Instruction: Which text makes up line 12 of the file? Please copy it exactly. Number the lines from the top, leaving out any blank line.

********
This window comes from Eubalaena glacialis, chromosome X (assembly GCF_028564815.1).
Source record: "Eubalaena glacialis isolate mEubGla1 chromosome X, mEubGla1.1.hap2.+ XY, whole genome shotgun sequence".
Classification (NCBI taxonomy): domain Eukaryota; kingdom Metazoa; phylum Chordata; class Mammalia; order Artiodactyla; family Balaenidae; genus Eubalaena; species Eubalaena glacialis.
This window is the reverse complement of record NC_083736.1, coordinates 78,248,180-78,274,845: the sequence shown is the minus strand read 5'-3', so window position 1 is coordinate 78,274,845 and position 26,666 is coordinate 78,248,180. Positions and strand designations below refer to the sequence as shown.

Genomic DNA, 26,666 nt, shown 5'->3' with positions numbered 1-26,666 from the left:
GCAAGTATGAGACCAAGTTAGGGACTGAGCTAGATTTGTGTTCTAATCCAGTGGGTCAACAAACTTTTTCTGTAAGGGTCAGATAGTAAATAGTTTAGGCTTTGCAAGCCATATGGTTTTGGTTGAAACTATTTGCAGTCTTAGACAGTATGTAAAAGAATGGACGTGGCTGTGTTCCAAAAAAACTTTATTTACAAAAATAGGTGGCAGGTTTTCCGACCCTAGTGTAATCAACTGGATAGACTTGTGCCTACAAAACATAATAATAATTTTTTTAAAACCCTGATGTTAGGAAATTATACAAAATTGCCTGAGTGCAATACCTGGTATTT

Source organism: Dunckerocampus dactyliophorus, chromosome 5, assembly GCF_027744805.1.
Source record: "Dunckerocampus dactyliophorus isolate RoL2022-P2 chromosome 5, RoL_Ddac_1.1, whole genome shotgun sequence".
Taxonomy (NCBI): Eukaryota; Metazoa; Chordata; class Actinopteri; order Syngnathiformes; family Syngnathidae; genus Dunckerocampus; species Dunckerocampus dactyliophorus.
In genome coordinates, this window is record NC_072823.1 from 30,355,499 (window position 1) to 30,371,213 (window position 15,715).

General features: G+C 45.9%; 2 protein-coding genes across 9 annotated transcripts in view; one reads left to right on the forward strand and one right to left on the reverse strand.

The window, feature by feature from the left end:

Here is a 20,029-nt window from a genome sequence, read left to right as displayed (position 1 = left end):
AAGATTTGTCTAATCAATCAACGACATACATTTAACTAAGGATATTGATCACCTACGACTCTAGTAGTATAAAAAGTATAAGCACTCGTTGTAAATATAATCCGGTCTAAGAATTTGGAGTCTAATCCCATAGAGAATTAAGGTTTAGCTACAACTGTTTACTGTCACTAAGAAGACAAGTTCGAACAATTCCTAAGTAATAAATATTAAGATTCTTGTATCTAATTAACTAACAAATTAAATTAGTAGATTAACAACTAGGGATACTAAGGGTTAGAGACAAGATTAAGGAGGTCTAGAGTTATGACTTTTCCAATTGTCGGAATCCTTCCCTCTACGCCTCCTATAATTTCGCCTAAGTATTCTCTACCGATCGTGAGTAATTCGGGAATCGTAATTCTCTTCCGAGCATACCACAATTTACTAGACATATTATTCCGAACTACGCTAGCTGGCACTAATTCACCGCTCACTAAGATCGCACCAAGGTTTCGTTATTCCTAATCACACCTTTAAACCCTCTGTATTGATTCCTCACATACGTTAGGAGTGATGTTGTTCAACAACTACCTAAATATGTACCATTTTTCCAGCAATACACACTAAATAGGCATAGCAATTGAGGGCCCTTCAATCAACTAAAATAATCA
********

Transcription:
The window, feature by feature from the left end: